The Artful Dodgers: Telecommunications and Technology
From net neutrality to patent law to taxes, telecommunications and technology companies have significant business interests regulated at the federal level. As two of the largest capitalized companies in the industry, Verizon and General Electric are also among the biggest players in Washington, spending hundreds of millions of dollars each year to influence policymakers and lobby regulators. Their investments have paid off handsomely: due to tax loopholes related to overseas profit, neither firm has paid significant federal income taxes for years.
Verizon’s television ads feature a man walking around with his cell phone asking, “Can you hear me now?” One might think it was the IRS on the other line futilely trying to ask the company when it would start paying its fair share of taxes. In 2010, for instance, Verizon was the subject of congressional outrage when it exploited a tax loophole to sell 4.8 million rural phone lines at a profit while avoiding $600 million in taxes.22 And in 2010, the company paid nothing in federal income taxes on $12 billion in profits.23
Verizon’s broad interests on Capitol Hill have been matched by an even greater effort to use the political and regulatory process to maximize profits and minimize tax liability. Over the past ten years, Verizon’s PAC and employees have given $12 million in federal campaign contributions, with $1.1 million of that going to members of the relevant tax-writing committees. Verizon’s lobbyists have also been extremely active: the company has spent $131 million on their efforts over the same time period.
General Electric is the world’s second largest company, with more than 300,000 employees in 100 countries worldwide.24 It is also one of the worst polluters—number six in the world—according to the Political Economy Research Institute, 25 and a committed tax avoider. Since 2006, the company has earned $26 billion in profits, but not only has it not paid any income tax, it benefitted from a refund of $4.1 billion for that time period.26
General Electric takes tax avoidance so seriously that its tax department, headed by a former Treasury official, “is often referred to as the world’s best tax law firm,” according to the New York Times. The department’s mission statement, according to one company official, urged employees to split their time between normal compliance operations and “looking to exploit opportunities to reduce tax.” In addition to reducing its tax burden by sheltering profits overseas, it has spent heavily on lobbying efforts to gain advantageous green credits for its wind turbines and generous depreciation schedules that allow it to quickly write off long-term expenses against income.27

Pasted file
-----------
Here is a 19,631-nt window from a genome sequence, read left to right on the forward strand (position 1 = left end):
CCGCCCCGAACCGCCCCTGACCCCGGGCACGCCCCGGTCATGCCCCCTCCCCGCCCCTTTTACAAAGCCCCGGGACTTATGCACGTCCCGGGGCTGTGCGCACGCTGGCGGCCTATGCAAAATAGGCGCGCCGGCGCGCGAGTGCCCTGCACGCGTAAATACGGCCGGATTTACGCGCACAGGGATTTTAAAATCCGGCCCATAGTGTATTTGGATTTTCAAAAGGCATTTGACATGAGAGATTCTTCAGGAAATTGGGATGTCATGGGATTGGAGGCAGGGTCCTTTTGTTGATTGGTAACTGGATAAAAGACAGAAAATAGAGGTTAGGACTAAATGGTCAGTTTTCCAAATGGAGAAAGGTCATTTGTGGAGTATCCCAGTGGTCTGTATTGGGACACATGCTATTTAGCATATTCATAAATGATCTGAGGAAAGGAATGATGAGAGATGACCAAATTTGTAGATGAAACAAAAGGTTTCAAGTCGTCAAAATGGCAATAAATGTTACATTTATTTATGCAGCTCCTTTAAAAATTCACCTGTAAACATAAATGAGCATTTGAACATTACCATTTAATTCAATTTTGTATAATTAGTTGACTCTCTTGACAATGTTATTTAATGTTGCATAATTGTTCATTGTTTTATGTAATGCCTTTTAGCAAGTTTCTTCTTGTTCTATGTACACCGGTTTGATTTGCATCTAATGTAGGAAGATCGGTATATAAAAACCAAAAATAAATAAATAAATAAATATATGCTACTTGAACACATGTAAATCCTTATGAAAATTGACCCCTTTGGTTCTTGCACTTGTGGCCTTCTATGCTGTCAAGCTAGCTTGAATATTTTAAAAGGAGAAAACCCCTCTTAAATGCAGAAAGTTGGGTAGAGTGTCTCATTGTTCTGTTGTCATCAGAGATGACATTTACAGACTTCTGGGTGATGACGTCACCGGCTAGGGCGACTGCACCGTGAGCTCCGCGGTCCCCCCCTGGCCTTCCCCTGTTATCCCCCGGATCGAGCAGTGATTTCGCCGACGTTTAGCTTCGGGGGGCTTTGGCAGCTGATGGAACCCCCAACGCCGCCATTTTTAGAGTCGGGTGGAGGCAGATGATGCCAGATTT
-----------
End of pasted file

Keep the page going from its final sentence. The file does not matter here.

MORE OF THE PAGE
General Electric is also one of the country’s most generous givers of campaign donations. Over the past ten years, the company’s PAC and employees have given $13 million in federal contributions, with $1.6 million of it going to members of the House Ways and Means and Senate Finance Committees. The company also has one of Capitol Hill’s busiest lobbying operations, spending $205 million over the past ten years to influence lawmakers and regulators.
22. “Lawmakers Aim to Stop Verizon Sale to Frontier,” PC World (January 7, 2010). Available online: http://www.pcworld.com/businesscenter/article/186250/lawmakers_aim_to_stop_verizon_sale_to_frontier.html.
23. U.S. Uncut (accessed April 12, 2011). Available online: http://www.usuncut.org/targets/verizon.
24. General Electric (accessed April 12, 2011). Available online: http://www.ge.com/company/factsheets/corporate.html.
26. U.S. Uncut (accessed April 12, 2011). Available online: http://www.usuncut.org/targets/generalelectric.
27. “G.E.’s Strategies Lets It Avoid Taxes Altogether,” New York Times (March 24, 2011). Available online: http://www.nytimes.com/2011/03/25/business/economy/25tax.html?_r=1.